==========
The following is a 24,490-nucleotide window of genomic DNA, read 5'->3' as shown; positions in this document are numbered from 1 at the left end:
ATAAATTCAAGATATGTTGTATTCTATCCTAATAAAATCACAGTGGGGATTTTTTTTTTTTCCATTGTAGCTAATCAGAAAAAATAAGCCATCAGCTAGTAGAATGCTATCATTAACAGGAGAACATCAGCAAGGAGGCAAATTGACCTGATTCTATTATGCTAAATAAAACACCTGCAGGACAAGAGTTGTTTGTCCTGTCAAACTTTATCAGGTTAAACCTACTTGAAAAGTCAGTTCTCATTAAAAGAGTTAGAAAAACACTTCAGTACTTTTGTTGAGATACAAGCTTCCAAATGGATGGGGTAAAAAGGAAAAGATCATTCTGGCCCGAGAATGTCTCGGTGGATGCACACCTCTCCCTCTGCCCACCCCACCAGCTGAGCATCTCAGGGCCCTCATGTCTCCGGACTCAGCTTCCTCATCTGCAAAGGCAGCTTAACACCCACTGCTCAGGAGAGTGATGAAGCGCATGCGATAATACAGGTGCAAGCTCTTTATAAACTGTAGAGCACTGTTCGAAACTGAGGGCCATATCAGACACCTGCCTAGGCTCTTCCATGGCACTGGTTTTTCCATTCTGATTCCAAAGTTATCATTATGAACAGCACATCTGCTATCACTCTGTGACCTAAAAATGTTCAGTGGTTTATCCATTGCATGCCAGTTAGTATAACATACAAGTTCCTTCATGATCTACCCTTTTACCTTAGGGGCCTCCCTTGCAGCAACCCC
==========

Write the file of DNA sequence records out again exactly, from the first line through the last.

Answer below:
The following is a 24,490-nucleotide window of genomic DNA, read 5'->3' as shown; positions in this document are numbered from 1 at the left end:
ATAAATTCAAGATATGTTGTATTCTATCCTAATAAAATCACAGTGGGGATTTTTTTTTTTTCCATTGTAGCTAATCAGAAAAAATAAGCCATCAGCTAGTAGAATGCTATCATTAACAGGAGAACATCAGCAAGGAGGCAAATTGACCTGATTCTATTATGCTAAATAAAACACCTGCAGGACAAGAGTTGTTTGTCCTGTCAAACTTTATCAGGTTAAACCTACTTGAAAAGTCAGTTCTCATTAAAAGAGTTAGAAAAACACTTCAGTACTTTTGTTGAGATACAAGCTTCCAAATGGATGGGGTAAAAAGGAAAAGATCATTCTGGCCCGAGAATGTCTCGGTGGATGCACACCTCTCCCTCTGCCCACCCCACCAGCTGAGCATCTCAGGGCCCTCATGTCTCCGGACTCAGCTTCCTCATCTGCAAAGGCAGCTTAACACCCACTGCTCAGGAGAGTGATGAAGCGCATGCGATAATACAGGTGCAAGCTCTTTATAAACTGTAGAGCACTGTTCGAAACTGAGGGCCATATCAGACACCTGCCTAGGCTCTTCCATGGCACTGGTTTTTCCATTCTGATTCCAAAGTTATCATTATGAACAGCACATCTGCTATCACTCTGTGACCTAAAAATGTTCAGTGGTTTATCCATTGCATGCCAGTTAGTATAACATACAAGTTCCTTCATGATCTACCCTTTTACCTTAGGGGCCTCCCTTGCAGCAACCCC